We were thrilled that by the time Marilyn Nelson arrived on campus, we had several Marshall students eager to perform their poems for her at a dinner before the reading. As students read their poems, we were overwhelmed by their capacity to follow Nelson's lead in empathizing their way into the imagined experiences of others.8 Written at a time of deep racial divide and as the "Me Too" movement unfolded, these poems seemed especially empathetic and compassionate.9 In her poem about Rachel Murphy, a young white girl in the Old Eighth Ward, African American student Quartni Dorsey graciously imagines how difficult it must have been for Rachel to accept her white privilege:
I'm the weed in the gardenI'm the thumb, not the finger
I want to be like everyone else, but all they see is my skin.My colored friends look at me and think I'm perfect;they look at me and just see my money.I wish everyone was the same color,then adults wouldn't treat me special and the colored bad.
I'm the weed in the gardenI'm the thumb, not the finger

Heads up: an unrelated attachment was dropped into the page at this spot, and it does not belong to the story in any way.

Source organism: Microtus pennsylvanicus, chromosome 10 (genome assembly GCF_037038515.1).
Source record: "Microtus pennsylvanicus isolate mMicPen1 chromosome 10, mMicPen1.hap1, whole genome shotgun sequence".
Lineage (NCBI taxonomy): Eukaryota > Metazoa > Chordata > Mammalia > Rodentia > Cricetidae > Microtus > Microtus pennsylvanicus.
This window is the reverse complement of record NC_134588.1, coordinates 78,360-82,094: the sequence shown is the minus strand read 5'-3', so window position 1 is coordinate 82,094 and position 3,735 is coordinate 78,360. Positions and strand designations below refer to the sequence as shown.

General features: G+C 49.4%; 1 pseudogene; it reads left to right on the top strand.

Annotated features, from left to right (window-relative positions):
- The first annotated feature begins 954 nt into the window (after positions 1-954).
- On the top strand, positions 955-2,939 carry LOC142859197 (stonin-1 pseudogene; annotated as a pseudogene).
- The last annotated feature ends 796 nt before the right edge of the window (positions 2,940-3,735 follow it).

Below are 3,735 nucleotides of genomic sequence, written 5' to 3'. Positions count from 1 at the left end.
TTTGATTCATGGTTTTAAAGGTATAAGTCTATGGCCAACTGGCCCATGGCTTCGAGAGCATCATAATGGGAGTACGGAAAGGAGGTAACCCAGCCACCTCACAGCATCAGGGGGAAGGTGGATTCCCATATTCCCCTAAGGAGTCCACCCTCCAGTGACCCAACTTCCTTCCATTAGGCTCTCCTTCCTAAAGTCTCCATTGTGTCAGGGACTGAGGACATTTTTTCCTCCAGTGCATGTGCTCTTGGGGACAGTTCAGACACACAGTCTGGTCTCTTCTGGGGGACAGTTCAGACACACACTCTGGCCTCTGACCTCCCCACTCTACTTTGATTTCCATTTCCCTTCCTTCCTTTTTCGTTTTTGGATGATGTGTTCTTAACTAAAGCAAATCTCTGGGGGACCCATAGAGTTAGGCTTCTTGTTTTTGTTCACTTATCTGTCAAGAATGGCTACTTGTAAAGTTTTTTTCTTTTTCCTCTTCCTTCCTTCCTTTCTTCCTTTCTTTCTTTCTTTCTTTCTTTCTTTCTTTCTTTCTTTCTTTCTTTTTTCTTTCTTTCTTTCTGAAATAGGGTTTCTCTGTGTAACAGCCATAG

My folks tell me I'm no good,cause I talk to the colored;they say "They gonna trick you into the bad."I don't believe them though.
I'm the weed in the gardenI'm the thumb, not the finger.
Equally as poignant, Savier Gonzalez, a Latino student, powerfully imagines the world through the eyes of fourteen-year-old Fannie Brown, an African American resident in the Old Eighth Ward:
What if I grow up to become a book writer?Would anyone read me because of my skin color?What if I grow up to become a musician?Would I even have any fans because of my race?What if I grow up to become a model?I may impress my family, but would the whites think I was pretty? [End Page 197] For now, I'm stuck—a 14-year-old maid,cleaning rooms for white girls whose dreams may come true.But maybe, just maybe,If I keep chasing my dreams, I can make them come true.